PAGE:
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Lecture

Lecture 2, Kee

7 Pages
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Department
Physiology
Course Code
PSL201Y1
Professor
Michelle French

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Description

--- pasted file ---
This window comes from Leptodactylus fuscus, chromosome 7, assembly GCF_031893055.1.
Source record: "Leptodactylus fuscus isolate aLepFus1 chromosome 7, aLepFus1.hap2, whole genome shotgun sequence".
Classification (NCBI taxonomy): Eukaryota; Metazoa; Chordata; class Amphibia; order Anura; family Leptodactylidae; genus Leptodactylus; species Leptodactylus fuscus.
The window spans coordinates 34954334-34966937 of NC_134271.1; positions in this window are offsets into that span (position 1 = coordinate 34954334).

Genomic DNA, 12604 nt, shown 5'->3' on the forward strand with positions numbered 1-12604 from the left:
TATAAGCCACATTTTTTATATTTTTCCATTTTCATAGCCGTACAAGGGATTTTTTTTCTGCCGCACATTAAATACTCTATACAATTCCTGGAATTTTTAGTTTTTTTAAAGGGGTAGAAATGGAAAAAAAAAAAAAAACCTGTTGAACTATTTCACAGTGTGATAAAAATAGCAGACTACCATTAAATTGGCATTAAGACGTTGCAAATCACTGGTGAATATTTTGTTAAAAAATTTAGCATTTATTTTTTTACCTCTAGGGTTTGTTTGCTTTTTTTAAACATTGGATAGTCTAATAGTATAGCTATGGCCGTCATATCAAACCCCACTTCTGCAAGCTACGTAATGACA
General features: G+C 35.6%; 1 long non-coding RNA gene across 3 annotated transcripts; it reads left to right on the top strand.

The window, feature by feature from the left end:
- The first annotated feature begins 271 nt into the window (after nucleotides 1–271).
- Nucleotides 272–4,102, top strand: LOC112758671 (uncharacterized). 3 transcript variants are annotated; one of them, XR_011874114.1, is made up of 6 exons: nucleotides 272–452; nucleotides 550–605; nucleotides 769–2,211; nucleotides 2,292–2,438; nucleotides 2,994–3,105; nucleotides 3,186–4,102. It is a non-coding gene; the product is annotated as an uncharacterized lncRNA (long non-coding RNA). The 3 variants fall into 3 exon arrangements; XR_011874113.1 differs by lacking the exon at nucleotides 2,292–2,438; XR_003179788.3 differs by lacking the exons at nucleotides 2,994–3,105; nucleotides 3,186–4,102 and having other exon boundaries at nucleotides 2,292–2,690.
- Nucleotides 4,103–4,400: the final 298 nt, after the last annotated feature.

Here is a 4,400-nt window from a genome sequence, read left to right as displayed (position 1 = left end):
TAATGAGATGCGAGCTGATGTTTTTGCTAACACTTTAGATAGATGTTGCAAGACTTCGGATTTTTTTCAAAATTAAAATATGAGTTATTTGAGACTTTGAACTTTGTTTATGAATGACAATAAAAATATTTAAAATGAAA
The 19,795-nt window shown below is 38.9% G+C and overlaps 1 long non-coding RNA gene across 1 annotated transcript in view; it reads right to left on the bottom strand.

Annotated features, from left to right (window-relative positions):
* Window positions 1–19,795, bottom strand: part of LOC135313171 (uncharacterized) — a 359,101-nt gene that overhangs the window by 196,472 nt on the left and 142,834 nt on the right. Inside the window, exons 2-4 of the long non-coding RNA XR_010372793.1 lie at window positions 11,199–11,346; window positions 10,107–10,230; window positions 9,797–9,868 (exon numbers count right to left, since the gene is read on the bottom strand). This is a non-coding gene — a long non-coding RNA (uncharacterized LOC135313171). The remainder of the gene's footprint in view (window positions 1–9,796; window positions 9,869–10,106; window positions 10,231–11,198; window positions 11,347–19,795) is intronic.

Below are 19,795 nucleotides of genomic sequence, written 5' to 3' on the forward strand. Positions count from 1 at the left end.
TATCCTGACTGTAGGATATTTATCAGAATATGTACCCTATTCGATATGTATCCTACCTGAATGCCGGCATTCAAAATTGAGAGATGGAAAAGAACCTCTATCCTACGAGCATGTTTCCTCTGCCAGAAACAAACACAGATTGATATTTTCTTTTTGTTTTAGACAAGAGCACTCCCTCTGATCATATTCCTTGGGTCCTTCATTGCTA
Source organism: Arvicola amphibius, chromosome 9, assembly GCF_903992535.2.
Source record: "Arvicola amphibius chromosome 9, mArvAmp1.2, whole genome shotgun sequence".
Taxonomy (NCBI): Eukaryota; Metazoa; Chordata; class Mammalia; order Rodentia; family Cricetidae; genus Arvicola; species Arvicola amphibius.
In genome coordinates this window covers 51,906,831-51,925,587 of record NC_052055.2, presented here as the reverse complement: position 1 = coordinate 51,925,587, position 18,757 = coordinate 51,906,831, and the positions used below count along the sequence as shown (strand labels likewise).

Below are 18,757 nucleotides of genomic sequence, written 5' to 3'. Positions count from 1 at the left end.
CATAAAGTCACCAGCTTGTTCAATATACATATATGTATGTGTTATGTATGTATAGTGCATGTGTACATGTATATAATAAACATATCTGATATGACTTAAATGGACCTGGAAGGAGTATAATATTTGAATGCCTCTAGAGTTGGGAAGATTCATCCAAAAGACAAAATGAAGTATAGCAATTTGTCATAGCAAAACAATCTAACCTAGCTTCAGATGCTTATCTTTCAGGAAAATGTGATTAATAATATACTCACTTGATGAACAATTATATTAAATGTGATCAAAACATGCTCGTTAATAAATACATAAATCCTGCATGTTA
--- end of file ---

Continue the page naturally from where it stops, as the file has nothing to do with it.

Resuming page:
Lecture Two Central Nervous System: – CNS: brain and spinal cord – protected by back-bone and skull – necessary for maintenance of homeostasis – contains 10^11 neurons – contains 10^14 synapses (connections between neurons – processing happens here) – responsible for everything we perceive, do, feel, and think Peripheral Nervous System: – everything else that lies outside the CNS – functions to connect the CNS to the organs (including limbs) – divided into the somatic and the autonomic nervous system – doesn't have protection Input: – somatic(muscle), special(hearing, vision, sound, taste), and visceral(blood pressure, how organs are doing) senses (afferent) input to brain and spinal cord – makes the brain process the information Output: – output goes through either somatic or autonomic nervous system – somatic → skeletal muscles. + voluntary movements, stuff that you can control – Autonomic + control internal environment (ie: cardiac, smooth muscles. Glands) + you don't know when to use the muscle but the brain does II. Cells of the Nervous System: – Neurons + excitable cells – can change membrane potentials (can fire an action potential, a signal) + have connections up to 10,000 other neurons + make up a small percentage of cells in nervous system + most cells aren't neurons... not excitable. Can't transfer information + can conduct electricity – passive signals – Glial cells: + support cells (glue – putting everything together) + makes up most of the cells in CNS – 90% Components of a Neuron: – Soma: + contains nucleus and most organelles + cell body + made up of dendrites – Dendrites: + reception of incoming information – Axon: + takes the information + transmits electrical impulses called action potentials + transmits information to another axon – Axon hillock: + where axon originates and action potentials initiated – Axon terminal: + releases neurotransmitter + signal generated at axon hillock comes to here + leaves via synapse Glial Cells: – Astrocytes + helps with transmitter removal + provides energy + provides guidance for developing neurons + looks like stars – Ependymal cells – Microglia + involved in phagocytosis to protect the CNS from foreign matter – Oligodendrocytes – Schwann cells Myelin Forming Cells: – Oligodendrocytes: + found in CNS + One oligodendrocyte - forms several myelin sheaths - myelinates sections of several axons at a time - wraps whole bunch of axons individually + myelination is like insulation... - made up mainly of fat - looks white under microscope – Schwann cell: + found in PNS + One Schwann cell - forms one myelin sheath - myelinates one section of an axon – both Oligodendrocytes and Schwann cells forms a insulating wrap around the cells so that the message could be transmitted more faithfully – myelin sheath Myelin Sheath: – oligodendrocytes when wrapping one section at a time, similar idea to Schwann cells, it leaves a little gap before wrapping around the outer section – Node of Ranvier (important for action potentials of the axons) – wraps around the axon – if have lots of insulations wrapped around, the conduction velocity would be faster cause there would be a lot less of current leaking out of the axon + 80-100m/sec – cannot react faster than that because that is the limit which the signal travels + for an unmyelinated axon, a contrast, it's low as 2m/sec Case Study: Q: What would happen if we lost the Myelin Sheath? A: Multiple Sclerosis + neuro-system disease that affects the brain and spinal cord and the myelin sheaths of these patients are damaged – slowing down or blocking of messages between brain and body. - visual disturbance, muscle weakness, numbing sensation + treatment: prevent leakage of electrical signals... block potassium channels Ion Channels: Neurons: – Leak channels + always open + open to anything leaking out/in – Ligand-gated channels + open/close in response to ligand binding + not constantly open.. – Voltage-gated channels + open/close in response to change in membrane potential Voltage-gated Channels: – Sodium and potassium channels: + sensitive to voltage difference that occurs in the membrane – react by either opening or closing + present throughout the neuron, but more in axon (especially axon hillock) – transmission and signaling happens + voltage gate of sodium channels important because makes the cell/neuron excitable in order to fire an action potential + action potentials – Calcium channels + axon terminal + release of neurotransmitter III. Establishment of the Resting Membrane Potential – Determining the equilibrium potentials for potassium and sodium ions – All cells have a resting membrane potential + negatively charged → ie: Neuron is -70mV – Resting membrane potential of neurons – Exists because more negative charges inside cell and more positive charges outside cell Equilibrium Potentials: – Determining the equilibrium potentials for potassium and sodium ions – Two factors critical in determining resting membrane potential + ion concentration gradients – difference exists inside the membrane, cell, and outside. + membrane semi-permeability to these ions – at sometimes, open to let in potassium/sodium or mostly closed off. + ion channels – diffuse in and out following the concentration gradient (high to low) – Inside the cell is negative, outside is positive → membrane potential + In neurons, it's -70mV - more negative charges are sitting in the inside of the membrane, more positive charges on the outside Na+/K+ Pump: – 20% of resting membrane potential directly due to Na/K-ATPase – Create concentration difference – concentration gradient + electrogenic: 2 Na+ out, 3 K+ in. + lots of sodium on the outside, very little sodium on the inside → opposite for potassium + all cells have the Na+/K+ pump + 1/3 of what you eat... the energy goes to fuel the pump + Net +1 out – pumping one positive sodium ion out from the pump → inside of the cell will be more negative – 80% of resting membrane potential indirectly due to Na/K-ATPase + produces concentration gradients + Na+: high outside, low inside + K+: low outside, high inside Potassium Equilibrium Potential: – K+ chemical driving force is out of cell – K+ diffuses out of cell – As K+ diffuses out of cell, inside of cell becomes more negative – Electrical driving force acts to “pull” K+ back into the cell – Cell eventually reaches equilibrium – Chemical and electrical driving forces are opposite in direction & equal in magnitude + EK = -94 mV – An ion is at equilibrium when there is no net force for it to move across the membrane + chemical force = negative electrical force + or electrochemical force = 0 – Lots of potassium on the inside of cell → there is a chemical force that drives potassium from the inside to the outside. + taking positive charges away, making the membrane negative + as K+ comes out of cell and gathers an a area which will become positively charged, a cation... eventually repulse K+ from leaving the cell via electrical force. + eventually, cell will come to a place where one K+ ion will be pushed out at the same time via chemical force as one K+ ion will be pushed in via electrical force + an equilibrium will be reached if chemical and electrical forces are in opposite directions and equal in magnitude (force